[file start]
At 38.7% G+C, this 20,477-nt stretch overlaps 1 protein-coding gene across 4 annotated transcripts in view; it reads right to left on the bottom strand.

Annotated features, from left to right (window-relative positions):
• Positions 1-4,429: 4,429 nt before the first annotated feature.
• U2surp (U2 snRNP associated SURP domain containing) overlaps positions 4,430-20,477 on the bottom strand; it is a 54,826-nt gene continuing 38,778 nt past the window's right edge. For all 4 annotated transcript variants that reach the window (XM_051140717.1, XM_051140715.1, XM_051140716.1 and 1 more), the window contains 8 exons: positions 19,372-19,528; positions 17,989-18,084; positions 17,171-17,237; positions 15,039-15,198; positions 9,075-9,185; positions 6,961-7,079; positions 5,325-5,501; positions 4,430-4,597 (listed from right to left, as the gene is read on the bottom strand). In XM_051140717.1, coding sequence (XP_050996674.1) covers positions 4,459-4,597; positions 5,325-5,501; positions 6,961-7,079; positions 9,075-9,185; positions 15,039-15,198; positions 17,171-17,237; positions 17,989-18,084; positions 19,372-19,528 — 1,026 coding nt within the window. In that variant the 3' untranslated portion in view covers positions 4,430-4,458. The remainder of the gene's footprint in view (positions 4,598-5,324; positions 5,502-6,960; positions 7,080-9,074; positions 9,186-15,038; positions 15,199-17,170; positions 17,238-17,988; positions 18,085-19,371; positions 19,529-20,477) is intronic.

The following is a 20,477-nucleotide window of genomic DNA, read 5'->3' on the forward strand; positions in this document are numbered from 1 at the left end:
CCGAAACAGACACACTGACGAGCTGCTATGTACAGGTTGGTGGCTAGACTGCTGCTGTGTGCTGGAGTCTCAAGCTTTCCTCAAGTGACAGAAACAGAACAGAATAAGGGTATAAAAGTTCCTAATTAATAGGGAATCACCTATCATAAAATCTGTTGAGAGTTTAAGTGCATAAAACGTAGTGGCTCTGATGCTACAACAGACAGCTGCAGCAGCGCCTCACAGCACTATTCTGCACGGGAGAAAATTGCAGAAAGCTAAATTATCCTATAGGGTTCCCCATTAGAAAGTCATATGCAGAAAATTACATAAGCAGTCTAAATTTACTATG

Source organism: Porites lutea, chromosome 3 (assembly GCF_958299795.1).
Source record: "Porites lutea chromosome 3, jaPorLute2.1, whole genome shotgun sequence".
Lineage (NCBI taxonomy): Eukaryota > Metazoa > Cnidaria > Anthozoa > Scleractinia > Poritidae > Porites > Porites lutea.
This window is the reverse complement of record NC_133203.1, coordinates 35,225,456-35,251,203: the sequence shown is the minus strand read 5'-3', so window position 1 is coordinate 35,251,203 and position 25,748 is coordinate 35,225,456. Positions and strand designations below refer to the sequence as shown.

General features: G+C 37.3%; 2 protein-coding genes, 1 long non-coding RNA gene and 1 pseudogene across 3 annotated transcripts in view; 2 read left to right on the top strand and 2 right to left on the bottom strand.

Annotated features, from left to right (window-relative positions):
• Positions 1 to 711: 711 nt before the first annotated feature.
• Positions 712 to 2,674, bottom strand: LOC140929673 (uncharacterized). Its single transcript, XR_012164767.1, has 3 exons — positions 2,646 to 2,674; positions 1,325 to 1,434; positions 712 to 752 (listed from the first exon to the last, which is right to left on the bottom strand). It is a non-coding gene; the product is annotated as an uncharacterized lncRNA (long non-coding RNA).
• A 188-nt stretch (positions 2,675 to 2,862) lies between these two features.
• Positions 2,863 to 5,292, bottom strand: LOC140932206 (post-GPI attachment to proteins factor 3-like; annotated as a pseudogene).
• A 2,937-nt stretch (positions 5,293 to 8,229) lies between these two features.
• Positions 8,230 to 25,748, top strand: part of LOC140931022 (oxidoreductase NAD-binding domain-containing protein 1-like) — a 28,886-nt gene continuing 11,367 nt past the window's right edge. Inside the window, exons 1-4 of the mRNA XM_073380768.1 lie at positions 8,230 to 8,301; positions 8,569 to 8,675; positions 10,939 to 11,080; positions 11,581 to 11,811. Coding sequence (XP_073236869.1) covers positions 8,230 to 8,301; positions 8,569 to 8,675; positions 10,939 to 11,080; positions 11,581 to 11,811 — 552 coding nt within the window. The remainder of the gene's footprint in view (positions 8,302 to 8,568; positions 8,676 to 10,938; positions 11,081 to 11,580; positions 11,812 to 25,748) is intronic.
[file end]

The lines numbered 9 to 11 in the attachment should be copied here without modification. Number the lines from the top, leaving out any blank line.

Lineage (NCBI taxonomy): Eukaryota > Metazoa > Cnidaria > Anthozoa > Scleractinia > Poritidae > Porites > Porites lutea.
This window is the reverse complement of record NC_133203.1, coordinates 35,225,456-35,251,203: the sequence shown is the minus strand read 5'-3', so window position 1 is coordinate 35,251,203 and position 25,748 is coordinate 35,225,456. Positions and strand designations below refer to the sequence as shown.

General features: G+C 37.3%; 2 protein-coding genes, 1 long non-coding RNA gene and 1 pseudogene across 3 annotated transcripts in view; 2 read left to right on the top strand and 2 right to left on the bottom strand.